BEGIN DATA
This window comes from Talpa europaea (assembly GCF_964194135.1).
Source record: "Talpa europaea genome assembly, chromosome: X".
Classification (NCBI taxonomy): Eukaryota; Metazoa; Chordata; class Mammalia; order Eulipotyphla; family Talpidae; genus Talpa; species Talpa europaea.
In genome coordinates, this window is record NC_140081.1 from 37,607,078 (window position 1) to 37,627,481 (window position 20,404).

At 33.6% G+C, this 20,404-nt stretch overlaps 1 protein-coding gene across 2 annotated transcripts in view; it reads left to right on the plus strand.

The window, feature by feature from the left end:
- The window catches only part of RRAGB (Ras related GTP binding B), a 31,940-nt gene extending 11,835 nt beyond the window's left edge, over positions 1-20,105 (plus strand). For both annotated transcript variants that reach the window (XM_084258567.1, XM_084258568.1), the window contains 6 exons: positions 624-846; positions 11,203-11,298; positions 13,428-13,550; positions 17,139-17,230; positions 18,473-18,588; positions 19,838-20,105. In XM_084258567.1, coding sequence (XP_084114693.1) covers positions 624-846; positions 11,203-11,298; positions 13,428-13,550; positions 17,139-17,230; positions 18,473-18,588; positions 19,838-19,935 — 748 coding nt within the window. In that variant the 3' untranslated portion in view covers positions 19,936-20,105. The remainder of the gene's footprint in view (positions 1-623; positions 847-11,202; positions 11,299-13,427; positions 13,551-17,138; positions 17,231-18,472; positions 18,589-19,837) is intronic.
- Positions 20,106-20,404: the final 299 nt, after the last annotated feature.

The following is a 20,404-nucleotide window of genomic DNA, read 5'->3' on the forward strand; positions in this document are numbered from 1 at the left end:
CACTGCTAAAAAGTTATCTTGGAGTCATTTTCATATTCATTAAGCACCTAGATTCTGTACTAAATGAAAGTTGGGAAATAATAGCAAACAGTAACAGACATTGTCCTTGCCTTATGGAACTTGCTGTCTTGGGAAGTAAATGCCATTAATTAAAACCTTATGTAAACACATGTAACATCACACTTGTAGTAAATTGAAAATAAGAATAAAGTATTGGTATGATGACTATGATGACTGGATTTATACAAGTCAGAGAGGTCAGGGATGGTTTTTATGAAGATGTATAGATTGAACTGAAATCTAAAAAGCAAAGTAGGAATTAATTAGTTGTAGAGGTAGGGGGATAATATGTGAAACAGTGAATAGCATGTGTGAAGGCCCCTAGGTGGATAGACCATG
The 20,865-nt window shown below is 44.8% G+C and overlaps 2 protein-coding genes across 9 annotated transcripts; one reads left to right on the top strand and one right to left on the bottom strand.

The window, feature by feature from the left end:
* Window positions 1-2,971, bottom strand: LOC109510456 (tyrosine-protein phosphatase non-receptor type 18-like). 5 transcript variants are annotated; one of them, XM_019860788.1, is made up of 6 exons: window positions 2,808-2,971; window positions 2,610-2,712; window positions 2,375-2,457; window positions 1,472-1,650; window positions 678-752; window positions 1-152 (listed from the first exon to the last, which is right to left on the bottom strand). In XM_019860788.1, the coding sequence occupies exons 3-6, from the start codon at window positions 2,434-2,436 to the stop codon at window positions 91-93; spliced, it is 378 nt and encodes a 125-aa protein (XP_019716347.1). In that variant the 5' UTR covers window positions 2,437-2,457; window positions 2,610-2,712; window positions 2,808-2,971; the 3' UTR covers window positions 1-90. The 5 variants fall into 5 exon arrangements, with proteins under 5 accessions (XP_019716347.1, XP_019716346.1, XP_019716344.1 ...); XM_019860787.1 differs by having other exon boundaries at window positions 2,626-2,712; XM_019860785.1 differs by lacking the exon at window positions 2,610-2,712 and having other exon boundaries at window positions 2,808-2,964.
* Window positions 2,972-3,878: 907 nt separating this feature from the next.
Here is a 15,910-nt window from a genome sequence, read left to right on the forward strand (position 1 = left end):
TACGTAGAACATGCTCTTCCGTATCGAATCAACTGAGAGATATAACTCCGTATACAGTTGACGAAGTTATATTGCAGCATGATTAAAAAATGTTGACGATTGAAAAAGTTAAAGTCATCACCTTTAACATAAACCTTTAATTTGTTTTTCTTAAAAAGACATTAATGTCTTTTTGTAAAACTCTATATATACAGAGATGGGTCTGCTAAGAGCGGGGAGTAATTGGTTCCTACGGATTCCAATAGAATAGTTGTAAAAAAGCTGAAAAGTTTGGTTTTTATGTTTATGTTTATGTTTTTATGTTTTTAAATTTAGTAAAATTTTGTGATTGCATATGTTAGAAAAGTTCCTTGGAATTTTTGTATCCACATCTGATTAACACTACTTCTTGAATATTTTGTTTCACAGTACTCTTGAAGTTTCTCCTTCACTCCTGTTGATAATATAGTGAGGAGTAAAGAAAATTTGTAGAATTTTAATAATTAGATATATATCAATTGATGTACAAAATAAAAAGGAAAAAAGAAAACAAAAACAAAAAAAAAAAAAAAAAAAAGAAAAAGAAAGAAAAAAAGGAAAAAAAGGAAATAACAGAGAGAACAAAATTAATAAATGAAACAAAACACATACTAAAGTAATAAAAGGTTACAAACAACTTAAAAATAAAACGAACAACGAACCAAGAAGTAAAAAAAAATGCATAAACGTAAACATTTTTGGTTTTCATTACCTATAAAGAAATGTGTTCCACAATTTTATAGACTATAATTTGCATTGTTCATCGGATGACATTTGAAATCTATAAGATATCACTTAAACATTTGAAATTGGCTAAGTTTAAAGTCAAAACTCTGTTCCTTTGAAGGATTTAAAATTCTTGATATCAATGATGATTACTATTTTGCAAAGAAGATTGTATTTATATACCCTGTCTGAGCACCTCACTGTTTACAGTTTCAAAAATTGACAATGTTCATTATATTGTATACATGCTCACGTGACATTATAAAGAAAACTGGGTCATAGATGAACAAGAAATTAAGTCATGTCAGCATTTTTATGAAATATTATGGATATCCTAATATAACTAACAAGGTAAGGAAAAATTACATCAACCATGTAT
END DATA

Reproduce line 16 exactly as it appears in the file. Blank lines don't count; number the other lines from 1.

TACGTAGAACATGCTCTTCCGTATCGAATCAACTGAGAGATATAACTCCGTATACAGTTGACGAAGTTATATTGCAGCATGATTAAAAAATGTTGACGATTGAAAAAGTTAAAGTCATCACCTTTAACATAAACCTTTAATTTGTTTTTCTTAAAAAGACATTAATGTCTTTTTGTAAAACTCTATATATACAGAGATGGGTCTGCTAAGAGCGGGGAGTAATTGGTTCCTACGGATTCCAATAGAATAGTTGTAAAAAAGCTGAAAAGTTTGGTTTTTATGTTTATGTTTATGTTTTTATGTTTTTAAATTTAGTAAAATTTTGTGATTGCATATGTTAGAAAAGTTCCTTGGAATTTTTGTATCCACATCTGATTAACACTACTTCTTGAATATTTTGTTTCACAGTACTCTTGAAGTTTCTCCTTCACTCCTGTTGATAATATAGTGAGGAGTAAAGAAAATTTGTAGAATTTTAATAATTAGATATATATCAATTGATGTACAAAATAAAAAGGAAAAAAGAAAACAAAAACAAAAAAAAAAAAAAAAAAAAGAAAAAGAAAGAAAAAAAGGAAAAAAAGGAAATAACAGAGAGAACAAAATTAATAAATGAAACAAAACACATACTAAAGTAATAAAAGGTTACAAACAACTTAAAAATAAAACGAACAACGAACCAAGAAGTAAAAAAAAATGCATAAACGTAAACATTTTTGGTTTTCATTACCTATAAAGAAATGTGTTCCACAATTTTATAGACTATAATTTGCATTGTTCATCGGATGACATTTGAAATCTATAAGATATCACTTAAACATTTGAAATTGGCTAAGTTTAAAGTCAAAACTCTGTTCCTTTGAAGGATTTAAAATTCTTGATATCAATGATGATTACTATTTTGCAAAGAAGATTGTATTTATATACCCTGTCTGAGCACCTCACTGTTTACAGTTTCAAAAATTGACAATGTTCATTATATTGTATACATGCTCACGTGACATTATAAAGAAAACTGGGTCATAGATGAACAAGAAATTAAGTCATGTCAGCATTTTTATGAAATATTATGGATATCCTAATATAACTAACAAGGTAAGGAAAAATTACATCAACCATGTAT